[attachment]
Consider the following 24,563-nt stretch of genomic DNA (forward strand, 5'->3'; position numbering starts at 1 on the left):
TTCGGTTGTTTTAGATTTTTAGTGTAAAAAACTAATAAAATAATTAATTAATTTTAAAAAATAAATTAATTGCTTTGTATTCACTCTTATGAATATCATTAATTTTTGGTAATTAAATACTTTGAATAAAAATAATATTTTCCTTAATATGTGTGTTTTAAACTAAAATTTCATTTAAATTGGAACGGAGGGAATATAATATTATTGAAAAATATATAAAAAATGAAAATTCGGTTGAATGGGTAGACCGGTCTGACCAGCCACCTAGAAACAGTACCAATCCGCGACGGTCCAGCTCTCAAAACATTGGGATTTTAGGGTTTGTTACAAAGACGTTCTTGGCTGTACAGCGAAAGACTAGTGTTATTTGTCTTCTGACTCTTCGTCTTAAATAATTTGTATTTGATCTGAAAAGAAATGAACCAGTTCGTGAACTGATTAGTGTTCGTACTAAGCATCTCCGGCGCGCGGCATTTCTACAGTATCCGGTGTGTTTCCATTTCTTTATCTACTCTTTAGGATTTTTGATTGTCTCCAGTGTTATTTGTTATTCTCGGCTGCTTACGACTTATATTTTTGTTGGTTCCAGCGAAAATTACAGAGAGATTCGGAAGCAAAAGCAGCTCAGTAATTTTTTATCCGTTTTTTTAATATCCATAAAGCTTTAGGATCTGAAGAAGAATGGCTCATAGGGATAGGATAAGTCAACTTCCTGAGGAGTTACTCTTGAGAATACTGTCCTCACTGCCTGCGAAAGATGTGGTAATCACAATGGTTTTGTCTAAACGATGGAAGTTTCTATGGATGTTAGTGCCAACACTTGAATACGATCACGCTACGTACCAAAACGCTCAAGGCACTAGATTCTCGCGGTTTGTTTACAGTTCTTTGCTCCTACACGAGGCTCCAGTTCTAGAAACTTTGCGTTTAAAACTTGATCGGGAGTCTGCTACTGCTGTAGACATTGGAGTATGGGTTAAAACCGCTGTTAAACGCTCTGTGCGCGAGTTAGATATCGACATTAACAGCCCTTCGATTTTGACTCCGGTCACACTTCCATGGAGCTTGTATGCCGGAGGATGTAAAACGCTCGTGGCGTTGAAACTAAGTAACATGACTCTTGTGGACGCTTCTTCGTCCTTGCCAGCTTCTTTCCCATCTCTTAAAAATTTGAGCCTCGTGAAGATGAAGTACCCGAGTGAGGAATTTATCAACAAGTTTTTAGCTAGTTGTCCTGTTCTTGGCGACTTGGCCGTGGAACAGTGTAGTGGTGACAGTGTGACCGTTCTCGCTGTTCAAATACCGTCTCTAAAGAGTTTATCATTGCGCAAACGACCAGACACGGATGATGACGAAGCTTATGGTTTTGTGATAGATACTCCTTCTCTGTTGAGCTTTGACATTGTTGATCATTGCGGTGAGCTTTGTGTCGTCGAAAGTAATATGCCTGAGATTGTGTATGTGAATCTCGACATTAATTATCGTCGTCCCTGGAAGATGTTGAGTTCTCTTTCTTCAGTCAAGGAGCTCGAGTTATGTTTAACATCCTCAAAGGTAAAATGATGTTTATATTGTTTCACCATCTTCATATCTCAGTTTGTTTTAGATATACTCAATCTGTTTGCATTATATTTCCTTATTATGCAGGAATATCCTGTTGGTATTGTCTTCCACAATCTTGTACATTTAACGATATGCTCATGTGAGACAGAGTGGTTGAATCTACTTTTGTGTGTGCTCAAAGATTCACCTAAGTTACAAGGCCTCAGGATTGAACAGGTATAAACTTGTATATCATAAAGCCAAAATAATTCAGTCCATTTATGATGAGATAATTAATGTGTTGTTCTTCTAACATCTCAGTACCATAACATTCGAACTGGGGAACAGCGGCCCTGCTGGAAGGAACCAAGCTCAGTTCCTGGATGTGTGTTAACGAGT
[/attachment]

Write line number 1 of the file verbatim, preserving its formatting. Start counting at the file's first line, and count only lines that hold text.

Consider the following 24,563-nt stretch of genomic DNA (forward strand, 5'->3'; position numbering starts at 1 on the left):